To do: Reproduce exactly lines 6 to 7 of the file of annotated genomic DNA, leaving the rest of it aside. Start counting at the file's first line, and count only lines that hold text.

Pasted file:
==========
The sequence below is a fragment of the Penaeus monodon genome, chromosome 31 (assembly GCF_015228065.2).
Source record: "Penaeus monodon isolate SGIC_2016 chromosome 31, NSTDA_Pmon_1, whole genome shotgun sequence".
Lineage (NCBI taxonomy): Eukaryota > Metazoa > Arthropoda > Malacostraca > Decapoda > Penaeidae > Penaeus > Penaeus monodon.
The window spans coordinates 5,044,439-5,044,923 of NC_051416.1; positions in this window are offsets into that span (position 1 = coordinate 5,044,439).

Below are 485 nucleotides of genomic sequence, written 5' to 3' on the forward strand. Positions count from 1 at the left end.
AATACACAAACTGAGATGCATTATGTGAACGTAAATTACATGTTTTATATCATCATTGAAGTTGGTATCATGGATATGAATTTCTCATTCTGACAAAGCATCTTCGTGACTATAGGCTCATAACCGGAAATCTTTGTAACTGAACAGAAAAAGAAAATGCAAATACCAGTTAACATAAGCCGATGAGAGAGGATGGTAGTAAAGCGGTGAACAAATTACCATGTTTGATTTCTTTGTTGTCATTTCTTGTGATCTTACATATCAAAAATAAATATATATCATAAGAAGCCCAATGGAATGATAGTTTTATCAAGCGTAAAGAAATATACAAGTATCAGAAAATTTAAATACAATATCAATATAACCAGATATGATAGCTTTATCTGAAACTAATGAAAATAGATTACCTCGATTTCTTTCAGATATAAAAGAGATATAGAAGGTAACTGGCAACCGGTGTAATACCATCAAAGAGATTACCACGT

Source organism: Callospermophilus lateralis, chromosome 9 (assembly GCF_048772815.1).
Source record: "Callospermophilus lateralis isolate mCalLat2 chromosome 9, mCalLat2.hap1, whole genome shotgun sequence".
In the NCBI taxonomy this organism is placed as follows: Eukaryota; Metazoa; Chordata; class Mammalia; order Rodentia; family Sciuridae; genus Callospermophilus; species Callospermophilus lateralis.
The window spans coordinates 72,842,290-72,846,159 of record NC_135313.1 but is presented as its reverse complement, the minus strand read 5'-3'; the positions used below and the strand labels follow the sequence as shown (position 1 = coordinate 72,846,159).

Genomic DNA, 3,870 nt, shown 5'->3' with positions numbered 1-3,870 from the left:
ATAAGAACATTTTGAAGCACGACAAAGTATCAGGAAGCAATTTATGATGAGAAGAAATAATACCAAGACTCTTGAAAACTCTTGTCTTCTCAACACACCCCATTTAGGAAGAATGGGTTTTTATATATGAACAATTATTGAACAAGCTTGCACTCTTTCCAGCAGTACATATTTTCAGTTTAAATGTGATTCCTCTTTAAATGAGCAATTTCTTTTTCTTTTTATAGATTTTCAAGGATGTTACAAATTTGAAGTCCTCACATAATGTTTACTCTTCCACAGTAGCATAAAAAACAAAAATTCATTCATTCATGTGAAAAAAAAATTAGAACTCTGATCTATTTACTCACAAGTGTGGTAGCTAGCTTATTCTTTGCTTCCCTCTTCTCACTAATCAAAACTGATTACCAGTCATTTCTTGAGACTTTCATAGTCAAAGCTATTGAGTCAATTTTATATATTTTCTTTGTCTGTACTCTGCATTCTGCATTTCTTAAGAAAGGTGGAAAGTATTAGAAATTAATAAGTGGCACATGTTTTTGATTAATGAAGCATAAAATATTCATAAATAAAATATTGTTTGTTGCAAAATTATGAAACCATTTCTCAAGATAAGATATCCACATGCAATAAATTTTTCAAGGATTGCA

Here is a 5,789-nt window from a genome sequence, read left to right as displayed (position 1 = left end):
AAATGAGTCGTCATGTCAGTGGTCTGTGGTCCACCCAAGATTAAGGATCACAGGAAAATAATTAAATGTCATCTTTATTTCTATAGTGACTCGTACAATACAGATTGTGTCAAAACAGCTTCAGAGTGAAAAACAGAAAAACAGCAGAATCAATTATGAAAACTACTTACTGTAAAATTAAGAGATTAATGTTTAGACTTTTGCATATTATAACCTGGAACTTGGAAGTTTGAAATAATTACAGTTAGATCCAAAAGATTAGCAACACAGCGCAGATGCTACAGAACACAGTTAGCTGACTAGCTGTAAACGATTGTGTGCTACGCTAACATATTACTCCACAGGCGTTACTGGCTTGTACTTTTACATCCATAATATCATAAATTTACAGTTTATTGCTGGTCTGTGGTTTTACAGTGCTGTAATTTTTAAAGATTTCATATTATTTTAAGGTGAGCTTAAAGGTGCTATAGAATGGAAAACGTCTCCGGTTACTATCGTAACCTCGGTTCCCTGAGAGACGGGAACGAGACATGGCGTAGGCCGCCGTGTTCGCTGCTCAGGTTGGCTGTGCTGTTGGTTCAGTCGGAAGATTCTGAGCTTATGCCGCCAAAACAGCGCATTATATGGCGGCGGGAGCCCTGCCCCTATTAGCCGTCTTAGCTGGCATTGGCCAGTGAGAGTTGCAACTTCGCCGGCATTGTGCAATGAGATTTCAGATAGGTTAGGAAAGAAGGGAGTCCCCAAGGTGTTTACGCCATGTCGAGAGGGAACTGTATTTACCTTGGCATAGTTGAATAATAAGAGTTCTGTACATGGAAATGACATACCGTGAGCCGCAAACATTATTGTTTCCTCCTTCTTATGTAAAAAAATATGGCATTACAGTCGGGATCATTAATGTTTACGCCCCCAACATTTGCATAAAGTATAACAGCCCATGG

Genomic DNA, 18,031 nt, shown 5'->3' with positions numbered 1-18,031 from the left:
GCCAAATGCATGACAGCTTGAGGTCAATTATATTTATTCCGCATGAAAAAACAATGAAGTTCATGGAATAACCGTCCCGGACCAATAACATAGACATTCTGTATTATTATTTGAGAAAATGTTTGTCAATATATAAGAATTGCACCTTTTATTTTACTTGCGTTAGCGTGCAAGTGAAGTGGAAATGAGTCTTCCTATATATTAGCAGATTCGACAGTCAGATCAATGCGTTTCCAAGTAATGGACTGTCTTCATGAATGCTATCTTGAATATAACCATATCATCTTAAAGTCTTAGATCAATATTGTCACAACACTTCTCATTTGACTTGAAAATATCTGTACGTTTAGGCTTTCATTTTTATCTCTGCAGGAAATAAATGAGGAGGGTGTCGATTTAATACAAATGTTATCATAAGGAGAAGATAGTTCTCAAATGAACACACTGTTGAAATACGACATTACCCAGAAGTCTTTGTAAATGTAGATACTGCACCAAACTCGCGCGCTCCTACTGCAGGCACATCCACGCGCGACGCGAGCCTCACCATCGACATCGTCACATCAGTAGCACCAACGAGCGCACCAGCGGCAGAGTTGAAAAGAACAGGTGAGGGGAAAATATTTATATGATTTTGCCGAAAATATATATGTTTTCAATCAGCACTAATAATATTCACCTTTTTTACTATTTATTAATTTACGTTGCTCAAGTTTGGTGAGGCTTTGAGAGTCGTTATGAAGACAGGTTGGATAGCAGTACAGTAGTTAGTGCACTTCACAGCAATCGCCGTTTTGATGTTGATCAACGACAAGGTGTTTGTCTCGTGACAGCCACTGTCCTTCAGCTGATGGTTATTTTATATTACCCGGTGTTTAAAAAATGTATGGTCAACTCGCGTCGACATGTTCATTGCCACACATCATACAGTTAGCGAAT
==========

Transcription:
AATACACAAACTGAGATGCATTATGTGAACGTAAATTACATGTTTTATATCATCATTGAAGTTGGTATCATGGATATGAATTTCTCATTCTGACAAAGCATCTTCGTGACTATAGGCTCATAACCGGAAATCTTTGTAACTGAACAGAAAAAGAAAATGCAAATACCAGTTAACATAAGCCGATGAGAGAGGATGGTAGTAAAGCGGTGAACAAATTACCATGTTTGATTTCTTTGTTGTCATTTCTTGTGATCTTACATATCAAAAATAAATATATATCATAAGAAGCCCAATGGAATGATAGTTTTATCAAGCGTAAAGAAATATACAAGTATCAGAAAATTTAAATACAATATCAATATAACCAGATATGATAGCTTTATCTGAAACTAATGAAAATAGATTACCTCGATTTCTTTCAGATATAAAAGAGATATAGAAGGTAACTGGCAACCGGTGTAATACCATCAAAGAGATTACCACGT

Source organism: Callospermophilus lateralis, chromosome 9 (assembly GCF_048772815.1).